Friday, October 31, 2008

Data Miners and Web Analysts, Unite!

It was six months ago that I called on data miners to really unite with web analysts on the next generation of Internet marketing and web analytics.

I'll extend an invite to members of the Toronto Data Mining Forum to come out for a Web Analytics Wednesday in November.

The reasons are multiple.

Last week, Google announced a whole bunch of new data exploration functionality at eMetrics. I must say, much of that functionality is beautiful, and it certainly entices people to explore.

It also struck an internal cord with just how much more vigorous we need to get with the application of the scientific method on web analytics data.

Data exploration has its function - ideally, an individual would be able to formulate a hypothesis, and then test it very rapidly. Some of Google's new functionality enables that kind of rapid-hypothesis forming.

But how many people are going to screw around with the data before getting frustrated, and then disengaging?

Hypotheses are important when it comes to searching for business insight in Web Analytics data, as aptly demonstrated by Peter C Austin's study. The deeper you look for random insights, without any sort of a hypothesis, the greater the chance you're going to stumble upon Type I (false positive) errors. In Austin's case - that various Zodilogical signs cause various health conditions to emerge in Ontario populations. (Perhaps date of birth could be related to certain long term health conditions based on climate and diet of the monther, however, I see no plausible hypothesis for linking the breaking of bones to Zodilogical sign!) The longer you look, the more likely you're to find something that is really random, but appears as though it's significant.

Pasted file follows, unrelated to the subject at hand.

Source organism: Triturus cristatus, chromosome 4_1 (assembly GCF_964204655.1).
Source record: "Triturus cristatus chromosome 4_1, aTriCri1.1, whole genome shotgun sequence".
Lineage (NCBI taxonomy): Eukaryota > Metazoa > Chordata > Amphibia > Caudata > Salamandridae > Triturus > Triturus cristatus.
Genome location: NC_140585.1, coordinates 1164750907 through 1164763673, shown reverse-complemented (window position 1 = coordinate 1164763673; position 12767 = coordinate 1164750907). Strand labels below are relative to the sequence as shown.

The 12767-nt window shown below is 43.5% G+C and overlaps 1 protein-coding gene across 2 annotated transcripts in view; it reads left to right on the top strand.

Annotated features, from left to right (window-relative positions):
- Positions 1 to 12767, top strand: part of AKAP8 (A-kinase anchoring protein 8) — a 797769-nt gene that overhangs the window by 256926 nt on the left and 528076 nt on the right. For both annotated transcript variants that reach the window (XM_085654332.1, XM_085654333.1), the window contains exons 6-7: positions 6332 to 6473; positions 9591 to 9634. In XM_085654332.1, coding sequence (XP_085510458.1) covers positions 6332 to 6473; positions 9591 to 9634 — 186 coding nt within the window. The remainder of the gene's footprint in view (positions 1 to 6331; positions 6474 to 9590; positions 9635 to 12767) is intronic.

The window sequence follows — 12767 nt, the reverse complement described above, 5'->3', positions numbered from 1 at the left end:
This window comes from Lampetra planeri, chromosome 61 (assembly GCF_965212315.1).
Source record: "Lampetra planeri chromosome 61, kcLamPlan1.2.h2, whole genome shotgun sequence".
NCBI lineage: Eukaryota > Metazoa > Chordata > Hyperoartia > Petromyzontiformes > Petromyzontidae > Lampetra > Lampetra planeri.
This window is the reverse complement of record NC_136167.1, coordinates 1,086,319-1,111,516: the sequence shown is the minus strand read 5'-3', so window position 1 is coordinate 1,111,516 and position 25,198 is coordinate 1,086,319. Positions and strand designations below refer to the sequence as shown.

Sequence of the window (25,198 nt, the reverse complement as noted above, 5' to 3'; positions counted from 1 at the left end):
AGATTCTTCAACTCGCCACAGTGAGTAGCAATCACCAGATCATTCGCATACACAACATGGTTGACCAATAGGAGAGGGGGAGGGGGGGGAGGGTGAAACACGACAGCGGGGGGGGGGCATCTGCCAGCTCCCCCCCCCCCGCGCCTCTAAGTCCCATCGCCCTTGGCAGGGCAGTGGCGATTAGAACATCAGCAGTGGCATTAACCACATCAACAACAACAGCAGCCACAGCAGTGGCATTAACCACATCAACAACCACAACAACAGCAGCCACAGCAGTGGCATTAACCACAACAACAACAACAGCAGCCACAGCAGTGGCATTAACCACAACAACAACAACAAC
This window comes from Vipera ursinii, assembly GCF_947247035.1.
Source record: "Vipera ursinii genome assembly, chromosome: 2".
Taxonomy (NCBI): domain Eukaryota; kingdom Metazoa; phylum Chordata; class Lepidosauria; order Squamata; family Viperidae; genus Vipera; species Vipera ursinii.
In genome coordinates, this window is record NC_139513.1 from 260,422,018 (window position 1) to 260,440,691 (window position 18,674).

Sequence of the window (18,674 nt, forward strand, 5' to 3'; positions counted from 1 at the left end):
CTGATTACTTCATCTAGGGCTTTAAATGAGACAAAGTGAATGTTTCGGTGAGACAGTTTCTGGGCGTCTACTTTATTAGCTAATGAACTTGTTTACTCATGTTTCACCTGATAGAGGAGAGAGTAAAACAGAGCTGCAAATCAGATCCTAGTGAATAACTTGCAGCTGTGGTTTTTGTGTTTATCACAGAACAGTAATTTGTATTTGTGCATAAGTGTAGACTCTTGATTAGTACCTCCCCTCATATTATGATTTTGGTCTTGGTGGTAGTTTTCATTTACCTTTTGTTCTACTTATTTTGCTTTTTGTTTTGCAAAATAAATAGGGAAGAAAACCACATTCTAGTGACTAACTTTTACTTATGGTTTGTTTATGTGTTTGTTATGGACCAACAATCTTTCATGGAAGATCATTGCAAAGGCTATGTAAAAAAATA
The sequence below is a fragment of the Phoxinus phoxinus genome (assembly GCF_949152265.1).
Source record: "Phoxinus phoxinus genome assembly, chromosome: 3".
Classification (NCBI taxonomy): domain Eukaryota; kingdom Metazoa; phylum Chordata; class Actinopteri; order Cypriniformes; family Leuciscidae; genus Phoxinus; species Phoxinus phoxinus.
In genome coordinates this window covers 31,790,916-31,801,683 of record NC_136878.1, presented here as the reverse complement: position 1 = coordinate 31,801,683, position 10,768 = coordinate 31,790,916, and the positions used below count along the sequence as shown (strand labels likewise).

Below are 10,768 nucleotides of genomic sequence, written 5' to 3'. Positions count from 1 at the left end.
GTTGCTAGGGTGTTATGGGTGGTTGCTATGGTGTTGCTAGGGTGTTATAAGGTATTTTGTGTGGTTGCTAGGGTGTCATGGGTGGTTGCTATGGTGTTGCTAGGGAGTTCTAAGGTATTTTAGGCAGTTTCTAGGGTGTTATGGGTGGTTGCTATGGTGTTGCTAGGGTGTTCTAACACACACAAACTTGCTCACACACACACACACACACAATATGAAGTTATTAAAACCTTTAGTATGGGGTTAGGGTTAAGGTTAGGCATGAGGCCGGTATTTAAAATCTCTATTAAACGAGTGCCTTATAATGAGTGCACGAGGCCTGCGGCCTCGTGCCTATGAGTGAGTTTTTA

Focused hypotheses are also time saving devices. Vital time saving devices. So often, people head out into the data without a concrete idea of what they're looking to achieve.

Data miners, at least my perception is, are more careful with their hypothesis formation because the costs of analysis are that much higher. They've been around longer as a discipline as opposed to web analysts, and as a result, web analysts can learn a lot from their approaches.

Just as web analysts stand to benefit from the rigor of data miners, data miners too stand to benefit. There is an entire world of relevant analytics that data miners might be very interested in knowing about. The data also happens to be dirtier in web analytics, so, there could be very important challenges that would be very unique in the data mining world. Their insights would be actionable.

In sum, Unite!

2 comments:

June Li said...

Hi Chris,
Has a date been set for the November WAW T.O.?

Christopher Berry said...

I haven't seen the email yet, June.

Will forward or advance once I get word.